FIFO: The New Four Letter Word


At this point, everyone is aware that a new tax bill, providing one of the biggest overhauls to the tax system in over 30 years, passed through the House of Representatives in mid-November.  Similarly, the Senate passed its own very different version of the tax bill in early December. One important difference advisors should be aware of is the Senate bill’s recommendation to force all investors to sell stock holdings on a First-In-First-Out (FIFO) cost basis, as opposed to using specific lot.  As of December 14 it was reported, by and other news outlets that the FIFO rule did not make the final tax bill. That shouldn’t mean we should ignore the series of events that transpired.

Had the proposal passed, shareholders would have been forced to part with their oldest (first) lot of a security any time they sell a portion of their holdings. Today, individuals/custodians/tax efficient programs – often use Least Tax or Highest Cost Basis methodologies – are able to choose which lots they sell in order to minimize capital gains. Though the proposal was left out of this bill, it could rear its head in the future and we have created an example below that shows how this rule could impact your clients’ wallets.

The Mechanics of Selling

When a security is sold, the size of the capital gain (profit) is determined by subtracting the price paid for the security from the price received when selling the security, minus any applicable trading costs.  For this example, let’s assume we purchased three lots of XYZ stock at three different times for three different prices, then, at a later date, we sell 100 of those shares. The cost basis methodology applied can have a major impact on the taxability of the transaction as illustrated in the following chart.

There could be a $10,000 differential between least tax and FIFO cost basis treatments. Under the current law, the 100 shares being sold could be fulfilled using the most recent purchase of the security, therefore resulting in no capital gain, because the cost basis (price paid) is the same as the sale price of the security.  For a tax-aware investor, this is the best-case scenario.

The FIFO cost basis methodology forces the seller to use the oldest (first acquired) lot to fulfill the sale of the security, which leads to the lot purchased for $50 being sold and a realized capital gain of $100 per share or $10,000. That is a $2,000 capital gain tax differential even if the 20% long-term capital gain tax rate applies.

The good news is that this rule has not been included in the final tax bill.  The bad news is that there is a chance it could be revisited in future tax bills.

The Mechanics of Tax Management

Rest assured, if the FIFO provision would have made the final bill, we would have been prepared to adapt to that regulation. We continue to strive to be your advocate in leading the tax management initiative in the industry.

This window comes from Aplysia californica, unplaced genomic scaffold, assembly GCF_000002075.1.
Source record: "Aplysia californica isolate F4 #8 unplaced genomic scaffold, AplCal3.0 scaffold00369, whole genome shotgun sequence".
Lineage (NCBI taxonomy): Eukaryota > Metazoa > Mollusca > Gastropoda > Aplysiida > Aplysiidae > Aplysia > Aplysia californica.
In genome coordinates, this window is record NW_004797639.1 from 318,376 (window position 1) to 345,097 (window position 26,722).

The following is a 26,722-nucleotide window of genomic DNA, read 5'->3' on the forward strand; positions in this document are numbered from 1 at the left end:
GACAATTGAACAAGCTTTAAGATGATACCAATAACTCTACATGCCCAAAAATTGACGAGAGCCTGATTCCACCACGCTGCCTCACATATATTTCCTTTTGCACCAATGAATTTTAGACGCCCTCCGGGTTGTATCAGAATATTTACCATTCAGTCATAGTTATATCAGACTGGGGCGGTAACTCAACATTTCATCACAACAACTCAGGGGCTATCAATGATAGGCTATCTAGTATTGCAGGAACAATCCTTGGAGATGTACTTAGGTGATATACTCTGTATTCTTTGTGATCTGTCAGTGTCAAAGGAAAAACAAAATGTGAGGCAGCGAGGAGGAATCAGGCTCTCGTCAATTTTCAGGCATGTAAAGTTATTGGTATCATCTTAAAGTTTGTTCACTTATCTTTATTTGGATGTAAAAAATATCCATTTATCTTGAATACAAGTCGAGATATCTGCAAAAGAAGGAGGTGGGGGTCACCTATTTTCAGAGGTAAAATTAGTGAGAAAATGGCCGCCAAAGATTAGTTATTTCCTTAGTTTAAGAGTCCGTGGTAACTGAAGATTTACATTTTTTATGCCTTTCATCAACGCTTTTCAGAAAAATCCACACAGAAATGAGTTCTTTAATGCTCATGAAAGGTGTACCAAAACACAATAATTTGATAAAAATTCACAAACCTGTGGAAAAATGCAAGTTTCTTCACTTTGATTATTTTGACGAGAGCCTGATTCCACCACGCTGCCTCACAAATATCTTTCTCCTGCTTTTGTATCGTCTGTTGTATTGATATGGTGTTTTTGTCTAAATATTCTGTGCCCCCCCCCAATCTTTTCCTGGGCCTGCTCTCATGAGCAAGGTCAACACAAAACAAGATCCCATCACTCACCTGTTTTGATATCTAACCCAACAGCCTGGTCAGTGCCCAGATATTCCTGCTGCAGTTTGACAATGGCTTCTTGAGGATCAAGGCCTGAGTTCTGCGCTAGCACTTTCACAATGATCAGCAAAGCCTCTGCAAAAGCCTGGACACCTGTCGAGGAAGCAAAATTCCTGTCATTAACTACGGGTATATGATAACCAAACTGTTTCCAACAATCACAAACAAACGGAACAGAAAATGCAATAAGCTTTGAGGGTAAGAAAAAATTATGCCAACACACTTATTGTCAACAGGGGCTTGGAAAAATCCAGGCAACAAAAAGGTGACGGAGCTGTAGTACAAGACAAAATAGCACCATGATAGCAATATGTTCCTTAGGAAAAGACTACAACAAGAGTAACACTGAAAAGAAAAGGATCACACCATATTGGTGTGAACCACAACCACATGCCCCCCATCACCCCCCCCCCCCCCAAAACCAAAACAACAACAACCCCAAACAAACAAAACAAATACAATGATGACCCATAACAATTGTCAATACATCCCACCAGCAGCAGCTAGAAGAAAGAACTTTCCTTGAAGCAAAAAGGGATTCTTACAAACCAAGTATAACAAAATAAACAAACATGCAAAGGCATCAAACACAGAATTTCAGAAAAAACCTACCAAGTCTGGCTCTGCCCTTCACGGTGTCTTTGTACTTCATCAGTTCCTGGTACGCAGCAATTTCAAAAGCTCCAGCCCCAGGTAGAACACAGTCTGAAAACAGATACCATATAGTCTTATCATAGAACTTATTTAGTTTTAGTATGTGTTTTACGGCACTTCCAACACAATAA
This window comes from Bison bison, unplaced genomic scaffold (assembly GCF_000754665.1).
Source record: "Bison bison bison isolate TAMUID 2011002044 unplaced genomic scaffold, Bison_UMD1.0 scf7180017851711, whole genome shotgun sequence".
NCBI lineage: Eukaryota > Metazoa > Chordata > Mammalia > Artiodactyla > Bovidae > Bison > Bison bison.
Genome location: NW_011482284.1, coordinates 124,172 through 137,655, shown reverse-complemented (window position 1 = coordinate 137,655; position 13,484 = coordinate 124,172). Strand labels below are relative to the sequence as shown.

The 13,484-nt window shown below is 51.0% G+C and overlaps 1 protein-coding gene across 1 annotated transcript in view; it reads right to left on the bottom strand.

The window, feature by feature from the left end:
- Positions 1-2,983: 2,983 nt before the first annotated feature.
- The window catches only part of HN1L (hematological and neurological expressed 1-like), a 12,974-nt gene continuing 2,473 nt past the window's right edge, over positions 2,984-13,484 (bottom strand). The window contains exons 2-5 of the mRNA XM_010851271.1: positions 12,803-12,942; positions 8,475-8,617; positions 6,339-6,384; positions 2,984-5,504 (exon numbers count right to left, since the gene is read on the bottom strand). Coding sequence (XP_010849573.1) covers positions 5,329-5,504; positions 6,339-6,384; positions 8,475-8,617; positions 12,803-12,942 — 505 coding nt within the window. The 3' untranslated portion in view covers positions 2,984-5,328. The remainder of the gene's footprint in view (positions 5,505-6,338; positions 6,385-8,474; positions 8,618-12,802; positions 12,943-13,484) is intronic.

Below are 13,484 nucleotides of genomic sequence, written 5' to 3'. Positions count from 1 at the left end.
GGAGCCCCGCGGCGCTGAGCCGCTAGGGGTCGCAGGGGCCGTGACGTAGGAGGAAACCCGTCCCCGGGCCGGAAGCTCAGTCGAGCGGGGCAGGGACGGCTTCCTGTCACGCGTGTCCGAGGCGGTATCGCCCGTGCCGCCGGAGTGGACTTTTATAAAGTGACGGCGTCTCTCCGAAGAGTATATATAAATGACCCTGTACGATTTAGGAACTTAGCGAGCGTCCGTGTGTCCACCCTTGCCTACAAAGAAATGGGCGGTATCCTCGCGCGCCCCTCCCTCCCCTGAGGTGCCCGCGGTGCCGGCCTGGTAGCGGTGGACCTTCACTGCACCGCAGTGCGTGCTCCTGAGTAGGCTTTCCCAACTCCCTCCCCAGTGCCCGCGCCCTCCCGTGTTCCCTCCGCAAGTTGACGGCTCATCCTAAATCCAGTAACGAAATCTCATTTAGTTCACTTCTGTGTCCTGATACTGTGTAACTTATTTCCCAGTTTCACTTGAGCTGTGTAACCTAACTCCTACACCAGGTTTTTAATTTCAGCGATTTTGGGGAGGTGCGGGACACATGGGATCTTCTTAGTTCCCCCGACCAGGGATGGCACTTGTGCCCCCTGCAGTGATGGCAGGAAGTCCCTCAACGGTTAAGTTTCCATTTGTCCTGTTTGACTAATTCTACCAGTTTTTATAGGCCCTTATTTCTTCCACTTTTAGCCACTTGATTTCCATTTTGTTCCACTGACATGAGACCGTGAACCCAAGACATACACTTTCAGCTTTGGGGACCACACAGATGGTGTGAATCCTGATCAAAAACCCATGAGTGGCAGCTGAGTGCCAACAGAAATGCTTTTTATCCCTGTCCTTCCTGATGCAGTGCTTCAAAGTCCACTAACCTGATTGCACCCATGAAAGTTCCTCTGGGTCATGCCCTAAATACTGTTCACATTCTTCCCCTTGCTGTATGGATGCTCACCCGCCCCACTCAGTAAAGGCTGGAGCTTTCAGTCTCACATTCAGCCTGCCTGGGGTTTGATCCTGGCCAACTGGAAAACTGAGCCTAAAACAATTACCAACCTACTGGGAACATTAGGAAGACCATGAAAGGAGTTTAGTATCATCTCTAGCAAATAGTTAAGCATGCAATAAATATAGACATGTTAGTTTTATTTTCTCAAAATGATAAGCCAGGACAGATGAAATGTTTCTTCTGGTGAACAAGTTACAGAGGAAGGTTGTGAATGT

We were prepared to work with our providers to ensure that tax loss harvesting, though muted, would still provide measurable benefit to your end clients in Managed Account Solutions, including SEI ETF Strategies.  We were also set to re-evaluate rebalancing frequency on our tax managed solutions to help alleviate some of the pain associated with moving to a FIFO world. Finally, we had a contingency plan with our operations and accounting teams to line up necessary account updates to start the new year off in accordance with the FIFO methodology.  Fortunately, all this work fell by the wayside as the proposal fell out of the bill.  We were planning for the worst and hoping for the best.

There are a lot of proposed changes that could be good for your clients and for businesses both corporate and small. Let’s keep a close eye on the government’s reconciled bill to see how the tax implications affect our business. At least we know the power and effectiveness of tax management will continue on unabated for now. As we get our arms around the final bill, we will take the opportunity to share our views with you. Have a Merry Christmas and a Happy New Year!

Information provided by SEI Investments Management Corporation (SIMC), a wholly owned subsidiary of SEI Investments Company (SEI). Neither SEI nor its subsidiaries is affiliated with your financial advisor. 

Neither SEI nor its affiliates or subsidiaries provides tax advice. Please note that (i) any discussion of U.S. tax matters contained in this communication cannot be used by you for the purpose of avoiding tax penalties; (ii) this communication was written to support the promotion or marketing of the matters addressed herein; and (iii) you should seek advice based on your particular circumstances from an independent tax advisor.

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John Frownfelter

John Frownfelter

John Frownfelter is the investments contributor for Practically Speaking and the managing director of investment solutions within the SEI Advisor Network.

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